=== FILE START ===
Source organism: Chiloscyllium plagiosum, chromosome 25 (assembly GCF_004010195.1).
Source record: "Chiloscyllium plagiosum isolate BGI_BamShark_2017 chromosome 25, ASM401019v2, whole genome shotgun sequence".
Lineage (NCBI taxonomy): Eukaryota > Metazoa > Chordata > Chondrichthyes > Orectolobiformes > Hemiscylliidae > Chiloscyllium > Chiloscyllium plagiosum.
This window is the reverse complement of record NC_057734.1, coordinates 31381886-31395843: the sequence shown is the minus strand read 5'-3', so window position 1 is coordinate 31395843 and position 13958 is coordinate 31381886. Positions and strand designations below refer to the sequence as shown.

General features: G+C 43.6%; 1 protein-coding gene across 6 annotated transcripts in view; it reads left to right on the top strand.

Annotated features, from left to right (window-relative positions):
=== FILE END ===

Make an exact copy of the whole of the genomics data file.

Source organism: Chiloscyllium plagiosum, chromosome 25 (assembly GCF_004010195.1).
Source record: "Chiloscyllium plagiosum isolate BGI_BamShark_2017 chromosome 25, ASM401019v2, whole genome shotgun sequence".
Lineage (NCBI taxonomy): Eukaryota > Metazoa > Chordata > Chondrichthyes > Orectolobiformes > Hemiscylliidae > Chiloscyllium > Chiloscyllium plagiosum.
This window is the reverse complement of record NC_057734.1, coordinates 31381886-31395843: the sequence shown is the minus strand read 5'-3', so window position 1 is coordinate 31395843 and position 13958 is coordinate 31381886. Positions and strand designations below refer to the sequence as shown.

General features: G+C 43.6%; 1 protein-coding gene across 6 annotated transcripts in view; it reads left to right on the top strand.

Annotated features, from left to right (window-relative positions):